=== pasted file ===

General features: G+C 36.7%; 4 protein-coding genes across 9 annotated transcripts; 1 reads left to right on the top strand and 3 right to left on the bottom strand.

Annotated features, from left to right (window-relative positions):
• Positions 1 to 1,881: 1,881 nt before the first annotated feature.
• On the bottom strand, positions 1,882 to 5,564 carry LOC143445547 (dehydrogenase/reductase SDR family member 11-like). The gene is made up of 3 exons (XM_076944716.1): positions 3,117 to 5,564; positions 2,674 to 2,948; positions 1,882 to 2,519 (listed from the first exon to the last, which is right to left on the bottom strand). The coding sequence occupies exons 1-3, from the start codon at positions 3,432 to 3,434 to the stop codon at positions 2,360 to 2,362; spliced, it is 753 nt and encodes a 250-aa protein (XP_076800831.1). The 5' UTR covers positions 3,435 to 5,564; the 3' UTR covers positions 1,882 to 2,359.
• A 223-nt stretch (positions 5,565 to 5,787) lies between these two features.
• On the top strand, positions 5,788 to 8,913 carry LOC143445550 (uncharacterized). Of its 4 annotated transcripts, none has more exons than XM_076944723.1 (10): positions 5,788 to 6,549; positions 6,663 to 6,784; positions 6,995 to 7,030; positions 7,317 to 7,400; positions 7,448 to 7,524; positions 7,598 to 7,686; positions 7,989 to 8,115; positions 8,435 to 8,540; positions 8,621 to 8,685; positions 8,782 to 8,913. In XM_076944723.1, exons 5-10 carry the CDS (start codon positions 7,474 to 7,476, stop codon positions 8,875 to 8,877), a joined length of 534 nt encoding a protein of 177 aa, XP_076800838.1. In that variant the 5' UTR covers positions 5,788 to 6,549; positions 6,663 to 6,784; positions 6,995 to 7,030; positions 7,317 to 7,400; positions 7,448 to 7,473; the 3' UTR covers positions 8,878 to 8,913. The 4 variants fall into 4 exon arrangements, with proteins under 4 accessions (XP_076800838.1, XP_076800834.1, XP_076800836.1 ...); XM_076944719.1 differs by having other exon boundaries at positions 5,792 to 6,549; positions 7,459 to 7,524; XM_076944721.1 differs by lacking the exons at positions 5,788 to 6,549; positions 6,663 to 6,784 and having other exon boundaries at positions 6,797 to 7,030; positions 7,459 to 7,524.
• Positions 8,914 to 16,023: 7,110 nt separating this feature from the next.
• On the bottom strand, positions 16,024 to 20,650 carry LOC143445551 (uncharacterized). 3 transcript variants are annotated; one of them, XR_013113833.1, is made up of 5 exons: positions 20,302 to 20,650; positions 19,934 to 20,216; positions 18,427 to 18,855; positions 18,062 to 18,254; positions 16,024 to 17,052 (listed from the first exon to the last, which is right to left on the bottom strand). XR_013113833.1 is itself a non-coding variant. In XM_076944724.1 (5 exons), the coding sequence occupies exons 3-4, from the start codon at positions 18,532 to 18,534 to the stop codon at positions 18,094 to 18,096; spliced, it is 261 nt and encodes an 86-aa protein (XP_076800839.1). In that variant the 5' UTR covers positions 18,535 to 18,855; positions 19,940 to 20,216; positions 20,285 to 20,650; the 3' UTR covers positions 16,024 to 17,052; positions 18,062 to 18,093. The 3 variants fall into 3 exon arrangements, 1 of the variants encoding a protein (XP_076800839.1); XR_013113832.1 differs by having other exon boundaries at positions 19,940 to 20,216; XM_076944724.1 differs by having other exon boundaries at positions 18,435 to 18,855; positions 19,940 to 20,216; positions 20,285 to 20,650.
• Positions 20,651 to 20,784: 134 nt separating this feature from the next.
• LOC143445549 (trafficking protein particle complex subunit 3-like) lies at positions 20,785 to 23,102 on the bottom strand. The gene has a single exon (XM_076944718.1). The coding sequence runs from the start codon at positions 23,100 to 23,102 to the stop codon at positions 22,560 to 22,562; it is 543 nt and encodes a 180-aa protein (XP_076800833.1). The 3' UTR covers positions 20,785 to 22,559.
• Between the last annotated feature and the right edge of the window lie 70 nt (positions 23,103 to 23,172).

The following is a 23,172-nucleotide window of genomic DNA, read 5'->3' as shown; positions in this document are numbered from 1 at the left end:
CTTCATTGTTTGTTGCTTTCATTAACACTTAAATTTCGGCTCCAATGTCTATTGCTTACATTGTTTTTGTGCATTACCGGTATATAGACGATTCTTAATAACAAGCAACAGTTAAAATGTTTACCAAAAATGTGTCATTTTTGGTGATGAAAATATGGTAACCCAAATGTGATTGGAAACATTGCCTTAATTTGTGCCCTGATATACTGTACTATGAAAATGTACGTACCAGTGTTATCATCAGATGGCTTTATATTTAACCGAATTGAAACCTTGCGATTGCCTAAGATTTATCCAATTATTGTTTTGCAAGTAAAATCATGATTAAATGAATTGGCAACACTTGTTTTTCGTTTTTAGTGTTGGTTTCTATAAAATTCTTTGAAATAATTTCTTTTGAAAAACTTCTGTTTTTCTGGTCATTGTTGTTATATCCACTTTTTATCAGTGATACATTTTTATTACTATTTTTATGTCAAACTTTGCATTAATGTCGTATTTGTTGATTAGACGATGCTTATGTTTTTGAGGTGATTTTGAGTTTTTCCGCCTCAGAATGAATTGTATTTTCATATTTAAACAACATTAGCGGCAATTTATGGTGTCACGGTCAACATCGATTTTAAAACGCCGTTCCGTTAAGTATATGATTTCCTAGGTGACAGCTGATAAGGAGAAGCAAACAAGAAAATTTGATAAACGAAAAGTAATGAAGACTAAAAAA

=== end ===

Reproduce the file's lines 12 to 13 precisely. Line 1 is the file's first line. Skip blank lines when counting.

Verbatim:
The following is a 23,172-nucleotide window of genomic DNA, read 5'->3' as shown; positions in this document are numbered from 1 at the left end:
CTTCATTGTTTGTTGCTTTCATTAACACTTAAATTTCGGCTCCAATGTCTATTGCTTACATTGTTTTTGTGCATTACCGGTATATAGACGATTCTTAATAACAAGCAACAGTTAAAATGTTTACCAAAAATGTGTCATTTTTGGTGATGAAAATATGGTAACCCAAATGTGATTGGAAACATTGCCTTAATTTGTGCCCTGATATACTGTACTATGAAAATGTACGTACCAGTGTTATCATCAGATGGCTTTATATTTAACCGAATTGAAACCTTGCGATTGCCTAAGATTTATCCAATTATTGTTTTGCAAGTAAAATCATGATTAAATGAATTGGCAACACTTGTTTTTCGTTTTTAGTGTTGGTTTCTATAAAATTCTTTGAAATAATTTCTTTTGAAAAACTTCTGTTTTTCTGGTCATTGTTGTTATATCCACTTTTTATCAGTGATACATTTTTATTACTATTTTTATGTCAAACTTTGCATTAATGTCGTATTTGTTGATTAGACGATGCTTATGTTTTTGAGGTGATTTTGAGTTTTTCCGCCTCAGAATGAATTGTATTTTCATATTTAAACAACATTAGCGGCAATTTATGGTGTCACGGTCAACATCGATTTTAAAACGCCGTTCCGTTAAGTATATGATTTCCTAGGTGACAGCTGATAAGGAGAAGCAAACAAGAAAATTTGATAAACGAAAAGTAATGAAGACTAAAAAA